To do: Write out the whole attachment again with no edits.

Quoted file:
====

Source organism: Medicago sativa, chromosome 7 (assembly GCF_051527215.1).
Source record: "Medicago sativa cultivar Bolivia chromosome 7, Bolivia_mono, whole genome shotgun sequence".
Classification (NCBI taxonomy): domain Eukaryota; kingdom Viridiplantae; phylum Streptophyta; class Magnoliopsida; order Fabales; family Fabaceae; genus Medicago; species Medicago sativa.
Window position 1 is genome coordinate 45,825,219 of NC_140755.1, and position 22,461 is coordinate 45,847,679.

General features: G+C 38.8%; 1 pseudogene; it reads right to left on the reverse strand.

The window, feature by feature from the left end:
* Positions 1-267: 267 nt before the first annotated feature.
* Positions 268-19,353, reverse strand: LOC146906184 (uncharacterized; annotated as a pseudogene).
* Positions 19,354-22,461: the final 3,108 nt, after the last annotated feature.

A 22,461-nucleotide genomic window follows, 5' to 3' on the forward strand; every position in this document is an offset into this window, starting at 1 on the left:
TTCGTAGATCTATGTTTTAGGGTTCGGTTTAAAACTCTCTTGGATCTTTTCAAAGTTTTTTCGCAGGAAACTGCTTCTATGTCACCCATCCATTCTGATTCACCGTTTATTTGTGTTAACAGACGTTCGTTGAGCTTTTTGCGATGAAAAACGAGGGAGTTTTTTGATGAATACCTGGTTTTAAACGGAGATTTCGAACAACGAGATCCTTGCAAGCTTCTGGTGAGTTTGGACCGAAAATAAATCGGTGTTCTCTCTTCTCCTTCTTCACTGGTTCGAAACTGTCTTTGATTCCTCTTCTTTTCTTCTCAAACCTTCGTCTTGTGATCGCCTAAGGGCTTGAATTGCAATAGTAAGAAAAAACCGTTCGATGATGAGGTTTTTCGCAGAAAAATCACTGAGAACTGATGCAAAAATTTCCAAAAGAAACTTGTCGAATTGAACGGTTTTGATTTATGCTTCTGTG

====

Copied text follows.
Source organism: Medicago sativa, chromosome 7 (assembly GCF_051527215.1).
Source record: "Medicago sativa cultivar Bolivia chromosome 7, Bolivia_mono, whole genome shotgun sequence".
Classification (NCBI taxonomy): domain Eukaryota; kingdom Viridiplantae; phylum Streptophyta; class Magnoliopsida; order Fabales; family Fabaceae; genus Medicago; species Medicago sativa.
Window position 1 is genome coordinate 45,825,219 of NC_140755.1, and position 22,461 is coordinate 45,847,679.

General features: G+C 38.8%; 1 pseudogene; it reads right to left on the reverse strand.

The window, feature by feature from the left end:
* Positions 1-267: 267 nt before the first annotated feature.
* Positions 268-19,353, reverse strand: LOC146906184 (uncharacterized; annotated as a pseudogene).
* Positions 19,354-22,461: the final 3,108 nt, after the last annotated feature.

A 22,461-nucleotide genomic window follows, 5' to 3' on the forward strand; every position in this document is an offset into this window, starting at 1 on the left:
TTCGTAGATCTATGTTTTAGGGTTCGGTTTAAAACTCTCTTGGATCTTTTCAAAGTTTTTTCGCAGGAAACTGCTTCTATGTCACCCATCCATTCTGATTCACCGTTTATTTGTGTTAACAGACGTTCGTTGAGCTTTTTGCGATGAAAAACGAGGGAGTTTTTTGATGAATACCTGGTTTTAAACGGAGATTTCGAACAACGAGATCCTTGCAAGCTTCTGGTGAGTTTGGACCGAAAATAAATCGGTGTTCTCTCTTCTCCTTCTTCACTGGTTCGAAACTGTCTTTGATTCCTCTTCTTTTCTTCTCAAACCTTCGTCTTGTGATCGCCTAAGGGCTTGAATTGCAATAGTAAGAAAAAACCGTTCGATGATGAGGTTTTTCGCAGAAAAATCACTGAGAACTGATGCAAAAATTTCCAAAAGAAACTTGTCGAATTGAACGGTTTTGATTTATGCTTCTGTG